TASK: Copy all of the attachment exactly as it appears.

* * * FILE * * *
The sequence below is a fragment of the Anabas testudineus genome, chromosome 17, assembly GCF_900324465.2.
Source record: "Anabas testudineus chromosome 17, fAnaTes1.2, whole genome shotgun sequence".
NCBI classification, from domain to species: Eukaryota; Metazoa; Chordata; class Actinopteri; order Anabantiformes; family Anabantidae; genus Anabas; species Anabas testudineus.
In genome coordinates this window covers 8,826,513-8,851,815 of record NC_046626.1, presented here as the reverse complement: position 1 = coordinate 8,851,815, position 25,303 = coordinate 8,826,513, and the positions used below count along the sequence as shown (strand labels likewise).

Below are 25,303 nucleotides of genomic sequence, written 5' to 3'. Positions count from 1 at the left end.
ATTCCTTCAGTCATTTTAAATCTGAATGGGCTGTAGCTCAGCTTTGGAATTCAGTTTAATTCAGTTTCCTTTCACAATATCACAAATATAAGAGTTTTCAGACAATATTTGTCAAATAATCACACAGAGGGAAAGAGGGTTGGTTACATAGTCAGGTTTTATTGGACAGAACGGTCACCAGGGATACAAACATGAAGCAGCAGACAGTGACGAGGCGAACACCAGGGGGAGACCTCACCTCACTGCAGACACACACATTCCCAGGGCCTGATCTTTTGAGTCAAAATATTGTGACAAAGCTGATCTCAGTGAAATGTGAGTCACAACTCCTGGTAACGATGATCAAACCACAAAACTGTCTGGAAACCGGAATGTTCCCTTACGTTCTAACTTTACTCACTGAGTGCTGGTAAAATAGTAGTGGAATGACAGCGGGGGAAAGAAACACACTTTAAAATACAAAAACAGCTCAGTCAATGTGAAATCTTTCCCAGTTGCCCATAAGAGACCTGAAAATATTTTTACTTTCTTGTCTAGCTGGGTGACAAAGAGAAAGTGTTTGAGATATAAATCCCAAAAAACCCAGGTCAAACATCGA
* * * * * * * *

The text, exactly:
The sequence below is a fragment of the Anabas testudineus genome, chromosome 17, assembly GCF_900324465.2.
Source record: "Anabas testudineus chromosome 17, fAnaTes1.2, whole genome shotgun sequence".
NCBI classification, from domain to species: Eukaryota; Metazoa; Chordata; class Actinopteri; order Anabantiformes; family Anabantidae; genus Anabas; species Anabas testudineus.
In genome coordinates this window covers 8,826,513-8,851,815 of record NC_046626.1, presented here as the reverse complement: position 1 = coordinate 8,851,815, position 25,303 = coordinate 8,826,513, and the positions used below count along the sequence as shown (strand labels likewise).

Below are 25,303 nucleotides of genomic sequence, written 5' to 3'. Positions count from 1 at the left end.
ATTCCTTCAGTCATTTTAAATCTGAATGGGCTGTAGCTCAGCTTTGGAATTCAGTTTAATTCAGTTTCCTTTCACAATATCACAAATATAAGAGTTTTCAGACAATATTTGTCAAATAATCACACAGAGGGAAAGAGGGTTGGTTACATAGTCAGGTTTTATTGGACAGAACGGTCACCAGGGATACAAACATGAAGCAGCAGACAGTGACGAGGCGAACACCAGGGGGAGACCTCACCTCACTGCAGACACACACATTCCCAGGGCCTGATCTTTTGAGTCAAAATATTGTGACAAAGCTGATCTCAGTGAAATGTGAGTCACAACTCCTGGTAACGATGATCAAACCACAAAACTGTCTGGAAACCGGAATGTTCCCTTACGTTCTAACTTTACTCACTGAGTGCTGGTAAAATAGTAGTGGAATGACAGCGGGGGAAAGAAACACACTTTAAAATACAAAAACAGCTCAGTCAATGTGAAATCTTTCCCAGTTGCCCATAAGAGACCTGAAAATATTTTTACTTTCTTGTCTAGCTGGGTGACAAAGAGAAAGTGTTTGAGATATAAATCCCAAAAAACCCAGGTCAAACATCGA